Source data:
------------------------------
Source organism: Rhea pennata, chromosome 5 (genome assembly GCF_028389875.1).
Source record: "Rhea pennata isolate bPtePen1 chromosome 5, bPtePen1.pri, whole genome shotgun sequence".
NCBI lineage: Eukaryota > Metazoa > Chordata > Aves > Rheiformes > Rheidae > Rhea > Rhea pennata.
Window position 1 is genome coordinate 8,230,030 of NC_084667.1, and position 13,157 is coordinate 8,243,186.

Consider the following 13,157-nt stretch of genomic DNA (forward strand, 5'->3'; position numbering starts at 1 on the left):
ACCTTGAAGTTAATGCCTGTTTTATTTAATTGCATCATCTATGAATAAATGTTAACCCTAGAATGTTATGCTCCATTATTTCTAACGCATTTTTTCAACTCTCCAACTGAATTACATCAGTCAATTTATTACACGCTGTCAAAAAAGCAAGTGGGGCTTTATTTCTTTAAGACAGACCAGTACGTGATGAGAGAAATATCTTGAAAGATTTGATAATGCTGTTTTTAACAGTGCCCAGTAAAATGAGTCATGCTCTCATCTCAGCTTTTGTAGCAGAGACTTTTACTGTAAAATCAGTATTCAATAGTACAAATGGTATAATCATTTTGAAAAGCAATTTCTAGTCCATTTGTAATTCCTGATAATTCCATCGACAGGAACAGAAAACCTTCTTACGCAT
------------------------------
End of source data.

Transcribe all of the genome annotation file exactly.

Source organism: Rhea pennata, chromosome 5 (genome assembly GCF_028389875.1).
Source record: "Rhea pennata isolate bPtePen1 chromosome 5, bPtePen1.pri, whole genome shotgun sequence".
NCBI lineage: Eukaryota > Metazoa > Chordata > Aves > Rheiformes > Rheidae > Rhea > Rhea pennata.
Window position 1 is genome coordinate 8,230,030 of NC_084667.1, and position 13,157 is coordinate 8,243,186.

Consider the following 13,157-nt stretch of genomic DNA (forward strand, 5'->3'; position numbering starts at 1 on the left):
ACCTTGAAGTTAATGCCTGTTTTATTTAATTGCATCATCTATGAATAAATGTTAACCCTAGAATGTTATGCTCCATTATTTCTAACGCATTTTTTCAACTCTCCAACTGAATTACATCAGTCAATTTATTACACGCTGTCAAAAAAGCAAGTGGGGCTTTATTTCTTTAAGACAGACCAGTACGTGATGAGAGAAATATCTTGAAAGATTTGATAATGCTGTTTTTAACAGTGCCCAGTAAAATGAGTCATGCTCTCATCTCAGCTTTTGTAGCAGAGACTTTTACTGTAAAATCAGTATTCAATAGTACAAATGGTATAATCATTTTGAAAAGCAATTTCTAGTCCATTTGTAATTCCTGATAATTCCATCGACAGGAACAGAAAACCTTCTTACGCAT